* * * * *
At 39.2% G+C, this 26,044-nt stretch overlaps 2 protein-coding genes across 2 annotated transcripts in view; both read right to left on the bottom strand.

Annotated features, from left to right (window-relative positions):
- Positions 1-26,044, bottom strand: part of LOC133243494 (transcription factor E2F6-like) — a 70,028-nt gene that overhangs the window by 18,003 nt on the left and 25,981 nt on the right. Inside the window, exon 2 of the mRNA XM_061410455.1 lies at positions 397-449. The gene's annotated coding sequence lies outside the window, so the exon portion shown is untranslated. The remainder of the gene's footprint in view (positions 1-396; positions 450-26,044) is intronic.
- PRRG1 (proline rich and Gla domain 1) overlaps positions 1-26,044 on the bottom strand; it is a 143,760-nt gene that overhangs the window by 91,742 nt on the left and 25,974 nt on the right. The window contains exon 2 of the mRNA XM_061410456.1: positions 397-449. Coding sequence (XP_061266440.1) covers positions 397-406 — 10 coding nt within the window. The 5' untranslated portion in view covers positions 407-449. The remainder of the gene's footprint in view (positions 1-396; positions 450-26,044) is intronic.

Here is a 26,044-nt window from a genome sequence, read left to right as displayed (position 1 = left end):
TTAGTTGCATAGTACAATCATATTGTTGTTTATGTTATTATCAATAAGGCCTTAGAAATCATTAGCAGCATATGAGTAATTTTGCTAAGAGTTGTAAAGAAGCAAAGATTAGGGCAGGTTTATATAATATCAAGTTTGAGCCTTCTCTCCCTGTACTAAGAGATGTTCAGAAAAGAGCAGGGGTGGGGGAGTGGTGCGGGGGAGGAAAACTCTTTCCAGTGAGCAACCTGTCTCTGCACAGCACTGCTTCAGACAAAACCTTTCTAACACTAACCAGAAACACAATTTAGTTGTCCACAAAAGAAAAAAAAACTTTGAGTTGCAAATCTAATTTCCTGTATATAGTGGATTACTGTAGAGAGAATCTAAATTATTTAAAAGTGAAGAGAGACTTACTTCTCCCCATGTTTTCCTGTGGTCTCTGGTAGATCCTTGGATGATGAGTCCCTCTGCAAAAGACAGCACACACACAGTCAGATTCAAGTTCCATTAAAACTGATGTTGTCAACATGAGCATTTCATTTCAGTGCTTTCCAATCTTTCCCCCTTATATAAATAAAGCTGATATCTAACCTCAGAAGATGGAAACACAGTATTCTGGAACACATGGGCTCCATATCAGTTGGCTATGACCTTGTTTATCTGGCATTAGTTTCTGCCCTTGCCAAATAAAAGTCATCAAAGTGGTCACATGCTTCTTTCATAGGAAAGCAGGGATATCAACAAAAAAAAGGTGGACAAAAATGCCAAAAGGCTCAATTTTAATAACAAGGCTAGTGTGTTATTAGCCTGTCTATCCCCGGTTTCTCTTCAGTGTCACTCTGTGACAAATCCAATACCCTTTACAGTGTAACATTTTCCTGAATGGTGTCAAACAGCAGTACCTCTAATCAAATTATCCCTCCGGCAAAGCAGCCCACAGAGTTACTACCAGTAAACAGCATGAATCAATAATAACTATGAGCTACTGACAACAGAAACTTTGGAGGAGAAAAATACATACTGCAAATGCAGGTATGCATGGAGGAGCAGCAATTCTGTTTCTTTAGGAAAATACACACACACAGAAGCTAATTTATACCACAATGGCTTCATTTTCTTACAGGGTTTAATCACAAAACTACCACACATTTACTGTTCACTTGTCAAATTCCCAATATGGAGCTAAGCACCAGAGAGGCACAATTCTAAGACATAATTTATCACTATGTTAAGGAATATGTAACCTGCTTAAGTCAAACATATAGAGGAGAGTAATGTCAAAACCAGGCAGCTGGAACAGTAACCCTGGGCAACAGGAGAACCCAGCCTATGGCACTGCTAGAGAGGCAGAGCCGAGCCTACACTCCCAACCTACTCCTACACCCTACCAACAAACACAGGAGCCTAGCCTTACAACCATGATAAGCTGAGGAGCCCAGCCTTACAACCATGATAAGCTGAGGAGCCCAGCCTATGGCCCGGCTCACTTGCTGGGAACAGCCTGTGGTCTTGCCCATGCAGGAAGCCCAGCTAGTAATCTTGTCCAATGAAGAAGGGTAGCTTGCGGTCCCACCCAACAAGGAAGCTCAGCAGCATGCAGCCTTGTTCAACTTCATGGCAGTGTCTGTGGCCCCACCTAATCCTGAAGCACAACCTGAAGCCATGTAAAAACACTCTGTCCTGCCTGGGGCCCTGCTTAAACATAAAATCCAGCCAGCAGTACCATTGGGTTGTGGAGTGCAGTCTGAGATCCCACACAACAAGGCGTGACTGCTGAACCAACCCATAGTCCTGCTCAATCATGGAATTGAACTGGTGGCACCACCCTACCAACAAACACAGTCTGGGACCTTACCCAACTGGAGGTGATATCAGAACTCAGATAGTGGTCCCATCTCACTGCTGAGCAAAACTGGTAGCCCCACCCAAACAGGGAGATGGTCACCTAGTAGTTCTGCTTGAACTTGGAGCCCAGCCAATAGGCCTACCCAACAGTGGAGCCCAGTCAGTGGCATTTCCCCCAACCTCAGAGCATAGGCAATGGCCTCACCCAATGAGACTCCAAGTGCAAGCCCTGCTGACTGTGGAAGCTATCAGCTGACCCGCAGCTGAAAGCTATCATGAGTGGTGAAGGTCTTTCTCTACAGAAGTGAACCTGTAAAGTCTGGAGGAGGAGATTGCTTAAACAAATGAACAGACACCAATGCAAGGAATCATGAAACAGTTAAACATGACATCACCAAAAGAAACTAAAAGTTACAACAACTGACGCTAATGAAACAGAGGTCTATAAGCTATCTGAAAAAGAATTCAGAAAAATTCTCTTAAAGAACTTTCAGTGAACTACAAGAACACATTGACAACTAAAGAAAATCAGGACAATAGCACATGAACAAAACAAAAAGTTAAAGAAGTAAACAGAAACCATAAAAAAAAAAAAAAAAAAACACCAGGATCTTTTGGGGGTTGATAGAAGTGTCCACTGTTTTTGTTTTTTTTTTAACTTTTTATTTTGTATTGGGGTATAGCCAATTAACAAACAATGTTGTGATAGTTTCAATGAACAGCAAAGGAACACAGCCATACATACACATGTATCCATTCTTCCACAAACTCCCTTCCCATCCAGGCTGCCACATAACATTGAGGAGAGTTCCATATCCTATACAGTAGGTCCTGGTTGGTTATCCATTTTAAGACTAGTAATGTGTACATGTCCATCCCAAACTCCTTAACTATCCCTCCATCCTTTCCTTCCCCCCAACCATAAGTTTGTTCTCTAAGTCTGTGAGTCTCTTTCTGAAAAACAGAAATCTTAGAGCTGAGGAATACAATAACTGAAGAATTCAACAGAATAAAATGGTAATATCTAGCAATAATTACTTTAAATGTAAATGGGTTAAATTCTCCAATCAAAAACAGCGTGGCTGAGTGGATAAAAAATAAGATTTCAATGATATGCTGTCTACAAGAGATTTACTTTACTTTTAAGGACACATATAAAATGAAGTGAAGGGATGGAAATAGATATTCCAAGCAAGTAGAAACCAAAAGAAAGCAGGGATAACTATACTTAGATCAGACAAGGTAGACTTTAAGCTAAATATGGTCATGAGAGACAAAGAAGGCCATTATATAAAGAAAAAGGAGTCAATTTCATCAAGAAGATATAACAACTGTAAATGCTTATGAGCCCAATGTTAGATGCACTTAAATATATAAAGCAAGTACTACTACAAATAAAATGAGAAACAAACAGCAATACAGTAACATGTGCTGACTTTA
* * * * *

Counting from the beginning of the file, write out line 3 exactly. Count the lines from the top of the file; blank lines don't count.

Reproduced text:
- Positions 1-26,044, bottom strand: part of LOC133243494 (transcription factor E2F6-like) — a 70,028-nt gene that overhangs the window by 18,003 nt on the left and 25,981 nt on the right. Inside the window, exon 2 of the mRNA XM_061410455.1 lies at positions 397-449. The gene's annotated coding sequence lies outside the window, so the exon portion shown is untranslated. The remainder of the gene's footprint in view (positions 1-396; positions 450-26,044) is intronic.